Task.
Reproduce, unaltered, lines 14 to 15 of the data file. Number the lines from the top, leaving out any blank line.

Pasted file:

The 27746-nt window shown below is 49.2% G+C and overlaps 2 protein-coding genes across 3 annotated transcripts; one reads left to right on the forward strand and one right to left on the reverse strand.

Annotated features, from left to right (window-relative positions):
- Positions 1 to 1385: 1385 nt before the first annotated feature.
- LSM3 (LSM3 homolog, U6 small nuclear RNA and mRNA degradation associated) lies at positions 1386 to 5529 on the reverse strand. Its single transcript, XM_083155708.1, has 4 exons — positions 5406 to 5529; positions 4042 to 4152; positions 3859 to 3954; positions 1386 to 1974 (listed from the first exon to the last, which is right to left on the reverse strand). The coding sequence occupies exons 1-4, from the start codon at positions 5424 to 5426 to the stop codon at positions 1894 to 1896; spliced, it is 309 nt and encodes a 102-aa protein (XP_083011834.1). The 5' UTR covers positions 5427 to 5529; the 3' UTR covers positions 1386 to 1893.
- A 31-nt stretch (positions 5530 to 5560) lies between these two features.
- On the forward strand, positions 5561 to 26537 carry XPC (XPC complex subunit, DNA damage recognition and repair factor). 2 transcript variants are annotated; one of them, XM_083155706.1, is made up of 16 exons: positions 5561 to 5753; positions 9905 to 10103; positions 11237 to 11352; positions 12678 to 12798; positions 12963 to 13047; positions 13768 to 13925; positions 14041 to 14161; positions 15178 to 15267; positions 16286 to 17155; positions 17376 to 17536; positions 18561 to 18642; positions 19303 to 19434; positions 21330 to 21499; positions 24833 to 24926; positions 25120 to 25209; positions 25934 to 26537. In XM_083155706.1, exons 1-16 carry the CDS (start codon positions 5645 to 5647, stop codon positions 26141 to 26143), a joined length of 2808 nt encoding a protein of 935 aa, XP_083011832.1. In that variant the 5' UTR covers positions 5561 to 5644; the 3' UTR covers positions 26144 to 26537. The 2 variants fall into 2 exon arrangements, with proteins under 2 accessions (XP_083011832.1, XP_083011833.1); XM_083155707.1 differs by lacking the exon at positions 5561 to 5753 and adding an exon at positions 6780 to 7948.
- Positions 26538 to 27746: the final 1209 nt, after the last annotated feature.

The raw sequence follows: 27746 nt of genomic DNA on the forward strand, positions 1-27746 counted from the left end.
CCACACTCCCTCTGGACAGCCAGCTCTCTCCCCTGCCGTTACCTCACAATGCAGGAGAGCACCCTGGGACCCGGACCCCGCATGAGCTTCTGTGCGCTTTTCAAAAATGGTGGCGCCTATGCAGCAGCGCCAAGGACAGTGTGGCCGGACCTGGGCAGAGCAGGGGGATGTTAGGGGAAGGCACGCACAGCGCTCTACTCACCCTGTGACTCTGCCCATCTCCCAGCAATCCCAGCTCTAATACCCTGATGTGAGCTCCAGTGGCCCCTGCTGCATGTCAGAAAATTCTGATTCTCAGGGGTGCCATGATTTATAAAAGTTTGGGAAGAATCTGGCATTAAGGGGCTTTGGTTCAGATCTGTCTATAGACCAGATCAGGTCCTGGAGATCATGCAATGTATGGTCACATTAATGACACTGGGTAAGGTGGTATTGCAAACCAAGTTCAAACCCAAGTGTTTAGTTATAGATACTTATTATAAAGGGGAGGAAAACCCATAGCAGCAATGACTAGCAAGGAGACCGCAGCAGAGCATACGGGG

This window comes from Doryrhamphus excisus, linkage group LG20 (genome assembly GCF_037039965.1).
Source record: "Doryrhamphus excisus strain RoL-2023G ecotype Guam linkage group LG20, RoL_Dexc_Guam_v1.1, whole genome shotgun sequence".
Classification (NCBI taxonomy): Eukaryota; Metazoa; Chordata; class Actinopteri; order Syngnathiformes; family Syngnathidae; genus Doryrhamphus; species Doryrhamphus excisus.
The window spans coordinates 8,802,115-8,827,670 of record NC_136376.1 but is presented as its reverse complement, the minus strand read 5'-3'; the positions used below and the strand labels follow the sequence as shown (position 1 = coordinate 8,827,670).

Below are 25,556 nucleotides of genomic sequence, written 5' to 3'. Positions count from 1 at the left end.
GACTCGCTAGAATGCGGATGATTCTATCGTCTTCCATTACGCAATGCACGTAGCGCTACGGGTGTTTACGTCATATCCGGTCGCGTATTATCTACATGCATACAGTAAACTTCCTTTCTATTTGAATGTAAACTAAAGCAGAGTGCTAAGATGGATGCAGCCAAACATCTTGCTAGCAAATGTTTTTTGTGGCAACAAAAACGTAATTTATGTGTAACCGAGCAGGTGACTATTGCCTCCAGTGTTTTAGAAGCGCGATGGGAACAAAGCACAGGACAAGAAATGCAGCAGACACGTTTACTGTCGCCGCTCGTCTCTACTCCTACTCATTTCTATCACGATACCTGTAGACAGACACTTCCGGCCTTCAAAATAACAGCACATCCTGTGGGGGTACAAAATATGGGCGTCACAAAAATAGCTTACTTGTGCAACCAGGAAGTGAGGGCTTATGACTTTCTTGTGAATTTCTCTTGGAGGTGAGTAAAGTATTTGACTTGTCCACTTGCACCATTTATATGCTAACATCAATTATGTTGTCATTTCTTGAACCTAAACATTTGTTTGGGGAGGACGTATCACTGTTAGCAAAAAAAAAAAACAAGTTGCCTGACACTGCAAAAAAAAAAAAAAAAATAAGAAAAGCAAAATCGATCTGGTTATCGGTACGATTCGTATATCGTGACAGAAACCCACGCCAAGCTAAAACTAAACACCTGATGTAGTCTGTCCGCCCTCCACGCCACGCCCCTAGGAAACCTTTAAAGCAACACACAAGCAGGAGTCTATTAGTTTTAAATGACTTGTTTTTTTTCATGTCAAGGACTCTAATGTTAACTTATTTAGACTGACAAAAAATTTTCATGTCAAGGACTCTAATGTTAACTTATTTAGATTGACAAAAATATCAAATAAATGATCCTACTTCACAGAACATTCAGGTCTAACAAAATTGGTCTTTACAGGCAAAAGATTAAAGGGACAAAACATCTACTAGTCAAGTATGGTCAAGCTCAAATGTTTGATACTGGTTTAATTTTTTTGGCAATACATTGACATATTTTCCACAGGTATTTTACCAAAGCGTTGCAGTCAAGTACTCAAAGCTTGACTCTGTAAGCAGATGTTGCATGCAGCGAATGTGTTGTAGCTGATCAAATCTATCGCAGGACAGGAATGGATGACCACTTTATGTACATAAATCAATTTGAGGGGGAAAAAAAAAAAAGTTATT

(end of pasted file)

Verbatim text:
Below are 25,556 nucleotides of genomic sequence, written 5' to 3'. Positions count from 1 at the left end.
GACTCGCTAGAATGCGGATGATTCTATCGTCTTCCATTACGCAATGCACGTAGCGCTACGGGTGTTTACGTCATATCCGGTCGCGTATTATCTACATGCATACAGTAAACTTCCTTTCTATTTGAATGTAAACTAAAGCAGAGTGCTAAGATGGATGCAGCCAAACATCTTGCTAGCAAATGTTTTTTGTGGCAACAAAAACGTAATTTATGTGTAACCGAGCAGGTGACTATTGCCTCCAGTGTTTTAGAAGCGCGATGGGAACAAAGCACAGGACAAGAAATGCAGCAGACACGTTTACTGTCGCCGCTCGTCTCTACTCCTACTCATTTCTATCACGATACCTGTAGACAGACACTTCCGGCCTTCAAAATAACAGCACATCCTGTGGGGGTACAAAATATGGGCGTCACAAAAATAGCTTACTTGTGCAACCAGGAAGTGAGGGCTTATGACTTTCTTGTGAATTTCTCTTGGAGGTGAGTAAAGTATTTGACTTGTCCACTTGCACCATTTATATGCTAACATCAATTATGTTGTCATTTCTTGAACCTAAACATTTGTTTGGGGAGGACGTATCACTGTTAGCAAAAAAAAAAAACAAGTTGCCTGACACTGCAAAAAAAAAAAAAAAAATAAGAAAAGCAAAATCGATCTGGTTATCGGTACGATTCGTATATCGTGACAGAAACCCACGCCAAGCTAAAACTAAACACCTGATGTAGTCTGTCCGCCCTCCACGCCACGCCCCTAGGAAACCTTTAAAGCAACACACAAGCAGGAGTCTATTAGTTTTAAATGACTTGTTTTTTTTCATGTCAAGGACTCTAATGTTAACTTATTTAGACTGACAAAAAATTTTCATGTCAAGGACTCTAATGTTAACTTATTTAGATTGACAAAAATATCAAATAAATGATCCTACTTCACAGAACATTCAGGTCTAACAAAATTGGTCTTTACAGGCAAAAGATTAAAGGGACAAAACATCTACTAGTCAAGTATGGTCAAGCTCAAATGTTTGATACTGGTTTAATTTTTTTGGCAATACATTGACATATTTTCCACAGGTATTTTACCAAAGCGTTGCAGTCAAGTACTCAAAGCTTGACTCTGTAAGCAGATGTTGCATGCAGCGAATGTGTTGTAGCTGATCAAATCTATCGCAGGACAGGAATGGATGACCACTTTATGTACATAAATCAATTTGAGGGGGAAAAAAAAAAAAGTTATT